On the basis of these ideas, the present paper investigates proof theory of regular logic: the {\and,\exists}-fragment of the first order logic with equality. The corresponding categorical structure is regular fibration. The examples include stable factorisations, sites, triposes. Regular logic is exactly what is needed to talk about maps, as total and single-valued relations. However, when enriched with proofs-as-arrows, this familiar concept must be supplied with an additional conversion rule, connecting the proof of the totality with the proof of the single-valuedness. We explain the logical meaning of this rule, and then determine precise conditions under which a regular fibration supports the principle of function comprehension (that each map corresponds to a unique function viz arrow in the base), thus lifting a basic theorem from regular categories (that Map(Rel(C) = C), which was recently relativized to factorisation systems. The obtained results open an interesting possibility of extending the P-set construction from triposes to non-posetal fibrations.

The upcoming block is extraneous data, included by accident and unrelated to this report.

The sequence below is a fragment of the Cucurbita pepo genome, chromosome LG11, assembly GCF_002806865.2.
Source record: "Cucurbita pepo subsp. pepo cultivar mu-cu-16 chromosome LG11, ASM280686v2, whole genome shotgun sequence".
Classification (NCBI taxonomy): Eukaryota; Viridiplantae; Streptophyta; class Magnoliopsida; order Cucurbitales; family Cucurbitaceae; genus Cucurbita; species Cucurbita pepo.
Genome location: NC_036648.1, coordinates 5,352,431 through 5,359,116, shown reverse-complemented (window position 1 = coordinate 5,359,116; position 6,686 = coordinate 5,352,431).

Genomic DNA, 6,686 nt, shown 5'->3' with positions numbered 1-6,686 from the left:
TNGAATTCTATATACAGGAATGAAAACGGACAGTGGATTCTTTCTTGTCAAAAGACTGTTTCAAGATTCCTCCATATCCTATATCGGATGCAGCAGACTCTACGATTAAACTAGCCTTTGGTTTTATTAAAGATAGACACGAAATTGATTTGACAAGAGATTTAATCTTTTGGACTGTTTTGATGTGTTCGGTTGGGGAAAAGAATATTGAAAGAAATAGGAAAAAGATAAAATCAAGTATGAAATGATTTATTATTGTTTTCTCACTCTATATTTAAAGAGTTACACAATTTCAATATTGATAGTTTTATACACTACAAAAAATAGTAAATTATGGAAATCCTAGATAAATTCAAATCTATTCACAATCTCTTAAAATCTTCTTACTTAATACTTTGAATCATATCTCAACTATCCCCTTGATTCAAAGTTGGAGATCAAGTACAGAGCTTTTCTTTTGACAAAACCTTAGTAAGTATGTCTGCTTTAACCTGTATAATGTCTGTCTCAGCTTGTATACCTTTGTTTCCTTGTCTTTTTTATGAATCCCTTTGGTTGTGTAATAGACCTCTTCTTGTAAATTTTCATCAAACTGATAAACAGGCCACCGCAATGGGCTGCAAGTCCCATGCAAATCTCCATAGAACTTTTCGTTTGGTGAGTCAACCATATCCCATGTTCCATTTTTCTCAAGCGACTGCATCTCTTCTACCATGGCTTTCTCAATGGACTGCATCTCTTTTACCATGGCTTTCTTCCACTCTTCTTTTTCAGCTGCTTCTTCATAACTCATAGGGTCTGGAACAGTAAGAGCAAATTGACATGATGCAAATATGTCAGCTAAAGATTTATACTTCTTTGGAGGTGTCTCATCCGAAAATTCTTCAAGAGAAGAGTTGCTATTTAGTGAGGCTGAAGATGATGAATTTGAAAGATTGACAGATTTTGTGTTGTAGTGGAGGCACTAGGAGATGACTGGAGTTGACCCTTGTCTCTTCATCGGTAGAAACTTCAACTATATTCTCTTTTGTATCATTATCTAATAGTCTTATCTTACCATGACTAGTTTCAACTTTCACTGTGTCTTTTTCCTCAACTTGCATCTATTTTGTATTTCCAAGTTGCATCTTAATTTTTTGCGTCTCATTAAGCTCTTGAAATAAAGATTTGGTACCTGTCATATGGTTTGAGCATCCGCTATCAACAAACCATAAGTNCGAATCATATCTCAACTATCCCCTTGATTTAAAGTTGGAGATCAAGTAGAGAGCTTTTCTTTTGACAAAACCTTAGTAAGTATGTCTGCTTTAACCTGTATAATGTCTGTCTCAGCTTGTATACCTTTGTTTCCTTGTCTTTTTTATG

A categorical setting for the 4-Colour Theorem

The 4-Colour Theorem has been proved in the late seventies , after more than a century of fruitless efforts. But the proof has provided very little new information about the map colouring itself. While trying to understand this phenomenon, we analyze colouring in terms of universal properties and adjoint functors.

It is well known that the 4-colouring of maps is equivalent to the 3-colouring of the edges of some graphs. We show that every slice of the category of 3-coloured graphs is a topos. The forgetful functor to the category of graphs is cotripleable; every loop-free graph is covered by a 3-coloured one in a universal way. In this context, the 4-Color Theorem becomes a statement about the existence of coalgebra structure on graphs.